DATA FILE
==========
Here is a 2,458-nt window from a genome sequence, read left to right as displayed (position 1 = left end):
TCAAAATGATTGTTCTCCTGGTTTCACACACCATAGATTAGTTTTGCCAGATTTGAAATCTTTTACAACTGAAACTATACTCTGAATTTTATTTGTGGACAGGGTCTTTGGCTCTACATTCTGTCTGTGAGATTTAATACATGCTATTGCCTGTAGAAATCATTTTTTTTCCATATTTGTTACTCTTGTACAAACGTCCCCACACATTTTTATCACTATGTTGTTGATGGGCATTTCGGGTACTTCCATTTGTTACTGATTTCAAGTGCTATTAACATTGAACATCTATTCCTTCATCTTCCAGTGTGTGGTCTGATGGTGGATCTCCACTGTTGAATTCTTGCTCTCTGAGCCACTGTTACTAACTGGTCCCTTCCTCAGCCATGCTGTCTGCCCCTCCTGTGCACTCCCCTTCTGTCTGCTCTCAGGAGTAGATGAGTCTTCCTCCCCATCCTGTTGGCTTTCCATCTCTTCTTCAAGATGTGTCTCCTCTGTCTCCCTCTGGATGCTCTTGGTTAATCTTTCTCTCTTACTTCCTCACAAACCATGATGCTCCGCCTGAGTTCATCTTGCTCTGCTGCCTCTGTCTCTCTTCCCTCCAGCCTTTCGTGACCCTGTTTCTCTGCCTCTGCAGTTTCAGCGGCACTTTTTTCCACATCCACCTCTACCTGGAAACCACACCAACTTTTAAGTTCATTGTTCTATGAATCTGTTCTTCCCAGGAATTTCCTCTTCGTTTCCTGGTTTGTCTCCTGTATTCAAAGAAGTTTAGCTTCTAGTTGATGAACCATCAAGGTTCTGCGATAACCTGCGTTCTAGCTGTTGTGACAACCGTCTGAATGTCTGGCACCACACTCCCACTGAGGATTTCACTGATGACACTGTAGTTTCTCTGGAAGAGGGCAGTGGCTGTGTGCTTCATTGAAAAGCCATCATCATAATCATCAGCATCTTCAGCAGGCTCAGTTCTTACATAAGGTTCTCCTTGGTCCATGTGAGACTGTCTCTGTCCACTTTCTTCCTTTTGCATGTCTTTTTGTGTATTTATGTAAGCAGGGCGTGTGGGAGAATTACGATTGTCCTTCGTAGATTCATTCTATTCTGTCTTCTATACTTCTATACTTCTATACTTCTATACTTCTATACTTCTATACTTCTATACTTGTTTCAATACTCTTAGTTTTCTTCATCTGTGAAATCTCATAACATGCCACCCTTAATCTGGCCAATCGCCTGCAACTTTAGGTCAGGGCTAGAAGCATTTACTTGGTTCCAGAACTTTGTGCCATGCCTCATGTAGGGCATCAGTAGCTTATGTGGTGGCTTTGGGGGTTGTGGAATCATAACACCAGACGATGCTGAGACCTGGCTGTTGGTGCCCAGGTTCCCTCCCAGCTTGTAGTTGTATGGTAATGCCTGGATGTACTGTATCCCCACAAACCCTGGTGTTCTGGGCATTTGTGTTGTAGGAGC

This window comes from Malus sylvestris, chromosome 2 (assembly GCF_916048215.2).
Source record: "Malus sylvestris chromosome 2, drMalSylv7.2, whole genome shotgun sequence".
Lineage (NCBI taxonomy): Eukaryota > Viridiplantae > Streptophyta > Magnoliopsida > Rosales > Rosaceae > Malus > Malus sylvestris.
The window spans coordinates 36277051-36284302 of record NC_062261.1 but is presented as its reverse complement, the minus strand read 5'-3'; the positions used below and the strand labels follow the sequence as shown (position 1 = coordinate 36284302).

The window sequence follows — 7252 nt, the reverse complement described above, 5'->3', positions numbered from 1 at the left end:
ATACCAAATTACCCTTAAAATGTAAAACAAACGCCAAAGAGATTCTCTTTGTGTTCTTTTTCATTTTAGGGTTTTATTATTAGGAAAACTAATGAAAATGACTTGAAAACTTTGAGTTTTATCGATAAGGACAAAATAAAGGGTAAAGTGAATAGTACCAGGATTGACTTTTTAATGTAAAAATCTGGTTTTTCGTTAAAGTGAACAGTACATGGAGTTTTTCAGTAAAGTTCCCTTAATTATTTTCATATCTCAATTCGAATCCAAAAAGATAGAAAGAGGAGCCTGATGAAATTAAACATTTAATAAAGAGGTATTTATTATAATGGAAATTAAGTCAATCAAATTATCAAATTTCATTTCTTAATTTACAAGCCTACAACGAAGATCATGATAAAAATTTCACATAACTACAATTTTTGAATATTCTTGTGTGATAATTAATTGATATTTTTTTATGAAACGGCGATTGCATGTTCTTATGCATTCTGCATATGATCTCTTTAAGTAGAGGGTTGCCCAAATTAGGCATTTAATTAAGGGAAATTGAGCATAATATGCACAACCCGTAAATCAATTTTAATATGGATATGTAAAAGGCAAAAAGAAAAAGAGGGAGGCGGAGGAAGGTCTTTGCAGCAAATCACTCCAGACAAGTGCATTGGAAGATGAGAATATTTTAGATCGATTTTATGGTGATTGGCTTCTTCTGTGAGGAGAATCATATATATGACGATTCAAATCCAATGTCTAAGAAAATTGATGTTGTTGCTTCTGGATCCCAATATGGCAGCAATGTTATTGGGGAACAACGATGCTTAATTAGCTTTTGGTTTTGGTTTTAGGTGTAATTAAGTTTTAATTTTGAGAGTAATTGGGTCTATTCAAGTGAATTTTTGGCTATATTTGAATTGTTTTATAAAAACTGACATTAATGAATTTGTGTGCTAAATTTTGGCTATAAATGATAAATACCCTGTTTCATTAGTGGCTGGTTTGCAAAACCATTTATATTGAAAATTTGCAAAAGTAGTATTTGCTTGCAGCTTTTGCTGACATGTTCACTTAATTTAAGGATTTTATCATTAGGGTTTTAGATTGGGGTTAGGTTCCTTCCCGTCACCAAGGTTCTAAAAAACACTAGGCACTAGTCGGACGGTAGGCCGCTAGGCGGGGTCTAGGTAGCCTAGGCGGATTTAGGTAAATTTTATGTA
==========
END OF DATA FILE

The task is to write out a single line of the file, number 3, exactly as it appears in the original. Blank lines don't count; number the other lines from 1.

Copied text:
This window comes from Malus sylvestris, chromosome 2 (assembly GCF_916048215.2).